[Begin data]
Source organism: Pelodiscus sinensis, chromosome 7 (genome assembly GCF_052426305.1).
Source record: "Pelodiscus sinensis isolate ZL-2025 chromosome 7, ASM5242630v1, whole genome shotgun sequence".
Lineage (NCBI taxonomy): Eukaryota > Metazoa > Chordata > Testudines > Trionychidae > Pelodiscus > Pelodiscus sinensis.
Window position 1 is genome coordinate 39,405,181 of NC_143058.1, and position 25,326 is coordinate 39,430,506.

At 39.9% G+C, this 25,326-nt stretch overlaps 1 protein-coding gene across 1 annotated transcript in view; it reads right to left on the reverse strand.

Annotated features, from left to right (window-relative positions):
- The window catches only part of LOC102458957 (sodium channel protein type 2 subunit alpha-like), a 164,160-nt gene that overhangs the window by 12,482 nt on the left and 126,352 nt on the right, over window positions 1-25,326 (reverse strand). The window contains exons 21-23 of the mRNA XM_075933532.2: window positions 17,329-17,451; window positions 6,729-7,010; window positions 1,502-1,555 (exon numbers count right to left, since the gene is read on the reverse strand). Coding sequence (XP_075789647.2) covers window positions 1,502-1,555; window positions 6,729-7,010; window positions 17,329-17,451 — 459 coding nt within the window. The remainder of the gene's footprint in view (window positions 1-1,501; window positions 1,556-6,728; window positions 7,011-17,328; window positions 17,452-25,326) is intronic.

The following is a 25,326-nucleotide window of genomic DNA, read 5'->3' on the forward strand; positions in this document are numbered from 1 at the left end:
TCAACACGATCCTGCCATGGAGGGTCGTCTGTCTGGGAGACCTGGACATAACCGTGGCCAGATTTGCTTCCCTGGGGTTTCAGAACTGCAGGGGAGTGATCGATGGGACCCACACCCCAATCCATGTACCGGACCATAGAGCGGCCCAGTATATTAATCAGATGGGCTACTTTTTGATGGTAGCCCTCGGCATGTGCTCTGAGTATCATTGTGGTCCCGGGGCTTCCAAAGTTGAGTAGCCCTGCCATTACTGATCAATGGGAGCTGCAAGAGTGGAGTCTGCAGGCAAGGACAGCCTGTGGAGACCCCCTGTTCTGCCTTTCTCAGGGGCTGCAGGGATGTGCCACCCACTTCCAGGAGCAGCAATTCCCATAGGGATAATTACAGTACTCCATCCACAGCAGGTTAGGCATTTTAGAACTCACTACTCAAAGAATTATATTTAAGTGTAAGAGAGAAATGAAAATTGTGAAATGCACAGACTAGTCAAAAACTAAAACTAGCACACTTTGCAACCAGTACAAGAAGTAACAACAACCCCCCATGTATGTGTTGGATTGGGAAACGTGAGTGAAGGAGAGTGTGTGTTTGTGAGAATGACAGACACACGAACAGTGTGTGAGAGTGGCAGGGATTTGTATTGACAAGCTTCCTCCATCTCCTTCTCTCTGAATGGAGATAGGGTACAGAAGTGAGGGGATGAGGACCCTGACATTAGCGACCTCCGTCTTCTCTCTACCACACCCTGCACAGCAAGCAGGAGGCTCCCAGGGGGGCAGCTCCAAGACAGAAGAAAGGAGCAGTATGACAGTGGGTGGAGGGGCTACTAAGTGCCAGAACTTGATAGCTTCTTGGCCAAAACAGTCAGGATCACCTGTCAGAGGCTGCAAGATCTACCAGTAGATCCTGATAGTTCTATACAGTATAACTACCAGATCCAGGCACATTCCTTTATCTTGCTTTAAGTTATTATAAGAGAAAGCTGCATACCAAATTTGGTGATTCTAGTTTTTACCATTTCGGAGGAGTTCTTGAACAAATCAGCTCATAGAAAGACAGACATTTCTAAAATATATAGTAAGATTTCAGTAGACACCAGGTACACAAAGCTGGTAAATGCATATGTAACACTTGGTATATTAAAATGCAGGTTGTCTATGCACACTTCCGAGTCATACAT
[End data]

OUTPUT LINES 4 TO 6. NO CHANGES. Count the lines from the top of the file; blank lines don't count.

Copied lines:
Window position 1 is genome coordinate 39,405,181 of NC_143058.1, and position 25,326 is coordinate 39,430,506.

At 39.9% G+C, this 25,326-nt stretch overlaps 1 protein-coding gene across 1 annotated transcript in view; it reads right to left on the reverse strand.

Annotated features, from left to right (window-relative positions):